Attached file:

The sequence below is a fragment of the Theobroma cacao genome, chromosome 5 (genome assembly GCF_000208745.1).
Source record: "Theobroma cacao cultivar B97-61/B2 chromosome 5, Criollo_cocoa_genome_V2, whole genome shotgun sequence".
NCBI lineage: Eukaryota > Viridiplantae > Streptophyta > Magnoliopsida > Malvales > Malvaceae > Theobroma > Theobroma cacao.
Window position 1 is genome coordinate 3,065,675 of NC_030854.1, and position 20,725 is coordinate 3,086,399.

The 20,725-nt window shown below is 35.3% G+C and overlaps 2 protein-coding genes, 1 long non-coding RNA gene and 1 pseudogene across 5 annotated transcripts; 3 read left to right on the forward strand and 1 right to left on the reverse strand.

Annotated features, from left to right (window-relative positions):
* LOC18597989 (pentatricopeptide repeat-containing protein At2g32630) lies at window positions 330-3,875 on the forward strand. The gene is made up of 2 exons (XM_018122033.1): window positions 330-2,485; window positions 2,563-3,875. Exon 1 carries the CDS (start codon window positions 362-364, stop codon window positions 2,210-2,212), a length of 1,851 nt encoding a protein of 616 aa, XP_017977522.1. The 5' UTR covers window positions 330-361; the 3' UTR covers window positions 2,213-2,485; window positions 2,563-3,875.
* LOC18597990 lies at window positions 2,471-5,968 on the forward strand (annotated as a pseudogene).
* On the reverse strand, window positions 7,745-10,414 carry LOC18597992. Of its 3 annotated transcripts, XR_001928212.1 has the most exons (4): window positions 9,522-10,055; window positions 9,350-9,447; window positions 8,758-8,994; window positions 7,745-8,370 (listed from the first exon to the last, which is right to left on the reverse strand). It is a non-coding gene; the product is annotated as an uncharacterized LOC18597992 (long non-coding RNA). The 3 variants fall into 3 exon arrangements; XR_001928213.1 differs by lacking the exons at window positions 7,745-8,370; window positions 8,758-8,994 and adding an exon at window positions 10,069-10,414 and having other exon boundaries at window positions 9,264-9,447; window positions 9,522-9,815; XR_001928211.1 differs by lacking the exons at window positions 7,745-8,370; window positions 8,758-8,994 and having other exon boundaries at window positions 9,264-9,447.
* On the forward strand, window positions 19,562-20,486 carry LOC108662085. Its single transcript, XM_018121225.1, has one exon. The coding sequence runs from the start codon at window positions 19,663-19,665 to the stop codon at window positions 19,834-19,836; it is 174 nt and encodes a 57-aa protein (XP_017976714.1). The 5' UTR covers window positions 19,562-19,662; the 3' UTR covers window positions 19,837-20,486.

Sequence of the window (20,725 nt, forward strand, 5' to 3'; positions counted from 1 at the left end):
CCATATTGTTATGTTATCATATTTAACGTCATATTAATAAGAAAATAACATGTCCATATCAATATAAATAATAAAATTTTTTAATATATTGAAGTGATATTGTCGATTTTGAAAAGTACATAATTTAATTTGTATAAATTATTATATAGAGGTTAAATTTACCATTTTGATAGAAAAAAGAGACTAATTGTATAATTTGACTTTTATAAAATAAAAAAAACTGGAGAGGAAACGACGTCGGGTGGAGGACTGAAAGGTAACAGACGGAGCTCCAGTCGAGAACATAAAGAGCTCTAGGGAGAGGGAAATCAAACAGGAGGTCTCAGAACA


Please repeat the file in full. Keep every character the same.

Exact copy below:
The sequence below is a fragment of the Theobroma cacao genome, chromosome 5 (genome assembly GCF_000208745.1).
Source record: "Theobroma cacao cultivar B97-61/B2 chromosome 5, Criollo_cocoa_genome_V2, whole genome shotgun sequence".
NCBI lineage: Eukaryota > Viridiplantae > Streptophyta > Magnoliopsida > Malvales > Malvaceae > Theobroma > Theobroma cacao.
Window position 1 is genome coordinate 3,065,675 of NC_030854.1, and position 20,725 is coordinate 3,086,399.

The 20,725-nt window shown below is 35.3% G+C and overlaps 2 protein-coding genes, 1 long non-coding RNA gene and 1 pseudogene across 5 annotated transcripts; 3 read left to right on the forward strand and 1 right to left on the reverse strand.

Annotated features, from left to right (window-relative positions):
* LOC18597989 (pentatricopeptide repeat-containing protein At2g32630) lies at window positions 330-3,875 on the forward strand. The gene is made up of 2 exons (XM_018122033.1): window positions 330-2,485; window positions 2,563-3,875. Exon 1 carries the CDS (start codon window positions 362-364, stop codon window positions 2,210-2,212), a length of 1,851 nt encoding a protein of 616 aa, XP_017977522.1. The 5' UTR covers window positions 330-361; the 3' UTR covers window positions 2,213-2,485; window positions 2,563-3,875.
* LOC18597990 lies at window positions 2,471-5,968 on the forward strand (annotated as a pseudogene).
* On the reverse strand, window positions 7,745-10,414 carry LOC18597992. Of its 3 annotated transcripts, XR_001928212.1 has the most exons (4): window positions 9,522-10,055; window positions 9,350-9,447; window positions 8,758-8,994; window positions 7,745-8,370 (listed from the first exon to the last, which is right to left on the reverse strand). It is a non-coding gene; the product is annotated as an uncharacterized LOC18597992 (long non-coding RNA). The 3 variants fall into 3 exon arrangements; XR_001928213.1 differs by lacking the exons at window positions 7,745-8,370; window positions 8,758-8,994 and adding an exon at window positions 10,069-10,414 and having other exon boundaries at window positions 9,264-9,447; window positions 9,522-9,815; XR_001928211.1 differs by lacking the exons at window positions 7,745-8,370; window positions 8,758-8,994 and having other exon boundaries at window positions 9,264-9,447.
* On the forward strand, window positions 19,562-20,486 carry LOC108662085. Its single transcript, XM_018121225.1, has one exon. The coding sequence runs from the start codon at window positions 19,663-19,665 to the stop codon at window positions 19,834-19,836; it is 174 nt and encodes a 57-aa protein (XP_017976714.1). The 5' UTR covers window positions 19,562-19,662; the 3' UTR covers window positions 19,837-20,486.

Sequence of the window (20,725 nt, forward strand, 5' to 3'; positions counted from 1 at the left end):
CCATATTGTTATGTTATCATATTTAACGTCATATTAATAAGAAAATAACATGTCCATATCAATATAAATAATAAAATTTTTTAATATATTGAAGTGATATTGTCGATTTTGAAAAGTACATAATTTAATTTGTATAAATTATTATATAGAGGTTAAATTTACCATTTTGATAGAAAAAAGAGACTAATTGTATAATTTGACTTTTATAAAATAAAAAAAACTGGAGAGGAAACGACGTCGGGTGGAGGACTGAAAGGTAACAGACGGAGCTCCAGTCGAGAACATAAAGAGCTCTAGGGAGAGGGAAATCAAACAGGAGGTCTCAGAACA